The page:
Inside The New York Botanical Garden

Ross Gallery

A Last Look at The Photography of Allan Pollok-Morris

Posted in Exhibitions on March 12 2014, by Matt Newman

Allan Pollok-MorrisWalking through the Ross Gallery on my way to the office each morning, I like to pause a moment and admire the greenery clothing the walls. There’s no vertical garden on display, per se. Rather, the photography of Allan Pollok-Morris is so verdant as to come close to imitating one. His compositions of Scottish countrysides, estate gardens, and landscape sculpture depict a depth of color and foliage that we seldom see on the left side of the Atlantic, and there’s a grandeur to each image that belies the “humble ruggedness” many default to when discussing Scotland.

Sadly, after months of lovely display here at the Garden, Close: The Photography of Allan Pollok-Morris will be moving on as of this Sunday, March 16.

To give you a refresher of what you’ve been missing out on if you haven’t yet made a stop to see this photo exhibition, I put together a slideshow of some of Allan’s iconic works hanging now in the Ross Gallery. Each photograph depicts the landscapes, sculptures, or gardens of a designer living or working in Scotland—natives and expats alike.

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Close: Scotland Through the Photographer’s Eyes

Posted in Exhibitions on October 24 2013, by Matt Newman

CloseAny time I pass through the Ross Gallery these days, there’s a near guarantee that I’ll run into a couple of visitors stopped by their own curiosity, admiring Allan Pollok-Morris’ prints. The images are arranged on either side of the room in a mosaic of landscapes and architecture, depicting a Scottish countryside seldom seen by those living on this side of the Atlantic. Terraced hills and labyrinthine beach tracings mingle with cottage gardens in a stirring together of different styles by myriad artists, all of which you can see on the pages of the exhibition’s inspiration, Close: Landscape Design and Land Art in Scotland, now available in our Shop in the Garden.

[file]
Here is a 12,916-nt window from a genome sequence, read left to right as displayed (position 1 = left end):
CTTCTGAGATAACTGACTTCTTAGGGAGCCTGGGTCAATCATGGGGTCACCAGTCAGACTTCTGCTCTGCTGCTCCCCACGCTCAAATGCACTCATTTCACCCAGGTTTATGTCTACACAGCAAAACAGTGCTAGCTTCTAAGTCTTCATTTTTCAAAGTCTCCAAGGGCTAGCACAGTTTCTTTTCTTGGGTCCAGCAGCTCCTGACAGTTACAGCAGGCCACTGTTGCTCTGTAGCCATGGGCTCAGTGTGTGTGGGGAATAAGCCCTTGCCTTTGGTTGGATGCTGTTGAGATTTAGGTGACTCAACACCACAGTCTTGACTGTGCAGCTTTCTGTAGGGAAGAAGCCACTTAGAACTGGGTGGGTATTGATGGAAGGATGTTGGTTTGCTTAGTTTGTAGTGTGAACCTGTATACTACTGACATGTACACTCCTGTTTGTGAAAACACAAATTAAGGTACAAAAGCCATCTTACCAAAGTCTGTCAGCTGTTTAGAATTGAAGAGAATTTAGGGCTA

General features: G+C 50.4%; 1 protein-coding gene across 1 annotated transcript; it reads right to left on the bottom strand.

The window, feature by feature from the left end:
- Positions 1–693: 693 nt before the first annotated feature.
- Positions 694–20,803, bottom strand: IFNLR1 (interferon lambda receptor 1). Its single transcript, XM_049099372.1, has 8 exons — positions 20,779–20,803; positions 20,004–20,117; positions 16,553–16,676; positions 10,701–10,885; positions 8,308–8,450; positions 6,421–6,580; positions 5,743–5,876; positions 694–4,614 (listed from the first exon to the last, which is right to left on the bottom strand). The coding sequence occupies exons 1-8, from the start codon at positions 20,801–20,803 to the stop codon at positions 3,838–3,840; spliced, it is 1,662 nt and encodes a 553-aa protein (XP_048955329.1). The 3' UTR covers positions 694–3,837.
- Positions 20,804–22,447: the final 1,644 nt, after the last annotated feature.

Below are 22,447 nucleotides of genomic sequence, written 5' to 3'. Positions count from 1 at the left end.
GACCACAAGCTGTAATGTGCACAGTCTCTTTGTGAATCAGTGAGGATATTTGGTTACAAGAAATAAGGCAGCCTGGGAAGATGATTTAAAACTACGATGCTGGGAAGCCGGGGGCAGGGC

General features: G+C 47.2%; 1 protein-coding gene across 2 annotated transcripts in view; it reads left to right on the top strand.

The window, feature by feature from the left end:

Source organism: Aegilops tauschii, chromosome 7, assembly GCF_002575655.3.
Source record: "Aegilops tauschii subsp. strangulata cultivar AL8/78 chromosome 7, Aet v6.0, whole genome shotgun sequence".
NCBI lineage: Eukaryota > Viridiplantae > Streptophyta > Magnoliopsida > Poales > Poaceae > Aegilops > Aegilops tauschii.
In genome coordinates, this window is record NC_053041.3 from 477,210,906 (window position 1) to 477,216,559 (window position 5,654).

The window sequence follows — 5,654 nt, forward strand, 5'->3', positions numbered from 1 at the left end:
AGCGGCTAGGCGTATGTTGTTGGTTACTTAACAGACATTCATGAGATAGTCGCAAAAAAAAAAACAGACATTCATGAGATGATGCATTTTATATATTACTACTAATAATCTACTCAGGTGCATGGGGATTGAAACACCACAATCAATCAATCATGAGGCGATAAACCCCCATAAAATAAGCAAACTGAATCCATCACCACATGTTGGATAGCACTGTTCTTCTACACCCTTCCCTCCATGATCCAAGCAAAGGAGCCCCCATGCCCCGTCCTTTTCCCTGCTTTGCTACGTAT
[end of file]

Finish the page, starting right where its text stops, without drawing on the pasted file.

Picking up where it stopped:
The book itself builds bridges across eras, capturing the old and the new in a landscape known for its mercurial weather and geography—as much rain and unforgiving stone as green pasture and sunlight. We caught up with Allan in our Native Plant Garden during his visit to New York City, part of a well-documented national tour of the country’s gardens that has taken him clear across the continental United States. In his many years photographing gardens and landscapes by renowned international artists, he’s come to his own conclusions on what makes for a grabbing landscape experience, and what will likely be most important to garden design in the future.

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Close: The Photography of Allan Pollok-Morris

Posted in Exhibitions on October 7 2013, by Matt Newman

CloseI haven’t traveled to Scotland yet, but in my thoughts it’s a green and airy place, textured with the golems of mountains, cairns, and foggy grasslands. Admittedly that’s a romantic generalization better left to youthful misconceptions. But there’s still something to that old notion when I view the landscapes in Allan Pollok-Morris’ atmospheric photographs, prints of which are now being hung in The New York Botanical Garden‘s Ross Gallery. From what I’ve seen so far, the opening of our visiting Close exhibition should be an escape for any visitor.